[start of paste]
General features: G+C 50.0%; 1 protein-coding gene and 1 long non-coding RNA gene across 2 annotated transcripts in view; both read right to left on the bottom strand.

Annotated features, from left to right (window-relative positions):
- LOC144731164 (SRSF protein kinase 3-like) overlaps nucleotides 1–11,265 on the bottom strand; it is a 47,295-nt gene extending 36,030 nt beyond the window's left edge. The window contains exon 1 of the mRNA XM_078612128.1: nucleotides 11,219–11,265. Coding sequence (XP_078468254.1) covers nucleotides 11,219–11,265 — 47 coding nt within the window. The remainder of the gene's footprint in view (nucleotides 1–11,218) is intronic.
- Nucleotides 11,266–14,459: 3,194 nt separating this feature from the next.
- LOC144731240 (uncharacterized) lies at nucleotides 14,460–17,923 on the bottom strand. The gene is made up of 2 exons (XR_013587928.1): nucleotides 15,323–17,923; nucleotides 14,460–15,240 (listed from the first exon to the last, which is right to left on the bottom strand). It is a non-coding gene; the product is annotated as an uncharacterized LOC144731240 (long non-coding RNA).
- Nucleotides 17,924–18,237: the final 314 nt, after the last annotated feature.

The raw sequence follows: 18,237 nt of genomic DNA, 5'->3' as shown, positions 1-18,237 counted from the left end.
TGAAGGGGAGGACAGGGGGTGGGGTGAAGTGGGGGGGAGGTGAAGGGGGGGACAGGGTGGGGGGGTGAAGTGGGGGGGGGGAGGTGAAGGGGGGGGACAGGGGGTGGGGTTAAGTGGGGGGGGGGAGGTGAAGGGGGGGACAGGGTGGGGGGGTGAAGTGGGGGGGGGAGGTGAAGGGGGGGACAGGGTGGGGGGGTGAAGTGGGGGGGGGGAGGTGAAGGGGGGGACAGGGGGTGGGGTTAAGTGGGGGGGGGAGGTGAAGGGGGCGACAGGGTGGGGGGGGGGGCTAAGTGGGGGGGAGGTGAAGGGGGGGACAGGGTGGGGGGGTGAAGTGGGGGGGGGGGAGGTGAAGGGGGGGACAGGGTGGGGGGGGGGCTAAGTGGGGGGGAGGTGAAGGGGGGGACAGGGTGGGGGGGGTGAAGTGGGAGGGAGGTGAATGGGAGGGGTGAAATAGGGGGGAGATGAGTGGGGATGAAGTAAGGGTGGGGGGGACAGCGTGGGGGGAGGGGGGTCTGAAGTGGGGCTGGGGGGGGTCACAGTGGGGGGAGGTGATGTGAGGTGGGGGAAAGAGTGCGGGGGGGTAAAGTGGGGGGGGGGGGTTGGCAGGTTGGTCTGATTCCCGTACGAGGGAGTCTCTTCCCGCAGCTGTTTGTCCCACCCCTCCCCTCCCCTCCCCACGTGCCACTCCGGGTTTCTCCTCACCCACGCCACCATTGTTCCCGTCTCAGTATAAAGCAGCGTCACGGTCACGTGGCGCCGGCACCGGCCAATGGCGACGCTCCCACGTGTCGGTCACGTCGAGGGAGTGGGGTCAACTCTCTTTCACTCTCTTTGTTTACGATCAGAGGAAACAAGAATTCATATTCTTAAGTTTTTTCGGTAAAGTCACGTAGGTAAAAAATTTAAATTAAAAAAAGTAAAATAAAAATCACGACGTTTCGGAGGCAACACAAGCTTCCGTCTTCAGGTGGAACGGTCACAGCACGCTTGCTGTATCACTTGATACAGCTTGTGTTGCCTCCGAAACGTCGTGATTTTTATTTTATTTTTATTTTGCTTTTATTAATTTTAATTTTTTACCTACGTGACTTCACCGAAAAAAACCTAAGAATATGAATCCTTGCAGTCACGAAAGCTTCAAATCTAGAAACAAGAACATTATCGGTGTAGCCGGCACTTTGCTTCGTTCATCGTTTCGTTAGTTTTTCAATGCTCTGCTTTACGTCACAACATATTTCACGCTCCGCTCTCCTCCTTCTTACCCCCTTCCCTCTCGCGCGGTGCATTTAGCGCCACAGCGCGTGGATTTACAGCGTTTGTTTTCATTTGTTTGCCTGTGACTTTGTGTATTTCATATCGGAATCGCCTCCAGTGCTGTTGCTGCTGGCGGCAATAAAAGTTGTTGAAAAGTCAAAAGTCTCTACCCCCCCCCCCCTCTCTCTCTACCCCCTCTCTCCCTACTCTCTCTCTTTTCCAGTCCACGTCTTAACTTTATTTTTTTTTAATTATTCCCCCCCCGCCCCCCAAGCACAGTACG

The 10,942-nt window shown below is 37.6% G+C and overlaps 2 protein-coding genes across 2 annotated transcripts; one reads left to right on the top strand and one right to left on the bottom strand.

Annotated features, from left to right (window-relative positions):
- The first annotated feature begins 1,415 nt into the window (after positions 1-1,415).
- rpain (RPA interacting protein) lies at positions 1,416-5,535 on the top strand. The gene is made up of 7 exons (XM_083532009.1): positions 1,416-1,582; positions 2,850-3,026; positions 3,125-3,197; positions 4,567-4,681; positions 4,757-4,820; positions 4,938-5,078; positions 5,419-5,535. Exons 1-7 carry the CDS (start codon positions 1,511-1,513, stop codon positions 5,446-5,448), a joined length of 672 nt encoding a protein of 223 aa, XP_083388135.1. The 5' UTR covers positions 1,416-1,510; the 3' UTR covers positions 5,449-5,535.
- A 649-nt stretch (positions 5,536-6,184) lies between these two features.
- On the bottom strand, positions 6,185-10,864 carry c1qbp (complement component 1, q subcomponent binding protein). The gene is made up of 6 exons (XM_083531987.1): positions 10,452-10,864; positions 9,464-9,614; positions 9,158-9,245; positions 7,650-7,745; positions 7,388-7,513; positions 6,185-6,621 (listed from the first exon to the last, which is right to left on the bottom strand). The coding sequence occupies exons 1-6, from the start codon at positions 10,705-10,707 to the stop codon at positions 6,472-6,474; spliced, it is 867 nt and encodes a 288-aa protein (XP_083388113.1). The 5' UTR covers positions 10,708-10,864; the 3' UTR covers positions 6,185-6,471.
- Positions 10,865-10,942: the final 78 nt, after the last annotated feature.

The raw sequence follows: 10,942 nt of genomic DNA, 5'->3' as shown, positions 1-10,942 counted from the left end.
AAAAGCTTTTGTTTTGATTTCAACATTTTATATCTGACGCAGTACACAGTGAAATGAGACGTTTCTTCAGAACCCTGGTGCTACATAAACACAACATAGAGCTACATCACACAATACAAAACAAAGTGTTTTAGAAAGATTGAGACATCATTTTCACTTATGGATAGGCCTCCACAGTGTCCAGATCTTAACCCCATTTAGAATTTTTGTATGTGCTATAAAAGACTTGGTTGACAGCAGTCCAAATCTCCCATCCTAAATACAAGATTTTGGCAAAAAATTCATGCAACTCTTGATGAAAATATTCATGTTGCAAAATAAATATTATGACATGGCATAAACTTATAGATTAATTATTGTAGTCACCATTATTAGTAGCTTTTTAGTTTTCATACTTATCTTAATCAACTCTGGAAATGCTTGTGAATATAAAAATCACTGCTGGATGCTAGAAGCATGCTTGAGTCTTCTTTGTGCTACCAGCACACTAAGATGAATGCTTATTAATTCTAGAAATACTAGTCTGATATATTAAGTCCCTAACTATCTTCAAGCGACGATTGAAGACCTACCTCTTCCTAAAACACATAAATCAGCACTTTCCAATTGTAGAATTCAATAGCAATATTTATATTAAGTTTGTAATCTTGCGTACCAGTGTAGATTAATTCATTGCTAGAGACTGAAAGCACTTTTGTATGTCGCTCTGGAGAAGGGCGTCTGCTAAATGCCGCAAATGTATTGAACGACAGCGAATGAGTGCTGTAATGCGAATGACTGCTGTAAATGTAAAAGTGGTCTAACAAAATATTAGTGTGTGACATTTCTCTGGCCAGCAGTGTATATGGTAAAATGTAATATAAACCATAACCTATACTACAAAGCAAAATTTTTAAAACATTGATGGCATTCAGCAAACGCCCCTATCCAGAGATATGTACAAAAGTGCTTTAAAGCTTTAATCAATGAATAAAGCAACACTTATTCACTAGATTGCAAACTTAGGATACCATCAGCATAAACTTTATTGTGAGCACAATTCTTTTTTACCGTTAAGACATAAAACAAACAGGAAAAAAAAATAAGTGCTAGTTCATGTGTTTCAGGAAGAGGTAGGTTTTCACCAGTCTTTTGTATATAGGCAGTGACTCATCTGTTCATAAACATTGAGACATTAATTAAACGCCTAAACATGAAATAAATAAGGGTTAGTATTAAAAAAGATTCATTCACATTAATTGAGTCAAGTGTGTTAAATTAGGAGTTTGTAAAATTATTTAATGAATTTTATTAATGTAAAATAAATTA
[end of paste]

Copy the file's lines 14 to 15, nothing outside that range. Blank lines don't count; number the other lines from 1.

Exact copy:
- On the bottom strand, positions 6,185-10,864 carry c1qbp (complement component 1, q subcomponent binding protein). The gene is made up of 6 exons (XM_083531987.1): positions 10,452-10,864; positions 9,464-9,614; positions 9,158-9,245; positions 7,650-7,745; positions 7,388-7,513; positions 6,185-6,621 (listed from the first exon to the last, which is right to left on the bottom strand). The coding sequence occupies exons 1-6, from the start codon at positions 10,705-10,707 to the stop codon at positions 6,472-6,474; spliced, it is 867 nt and encodes a 288-aa protein (XP_083388113.1). The 5' UTR covers positions 10,708-10,864; the 3' UTR covers positions 6,185-6,471.
- Positions 10,865-10,942: the final 78 nt, after the last annotated feature.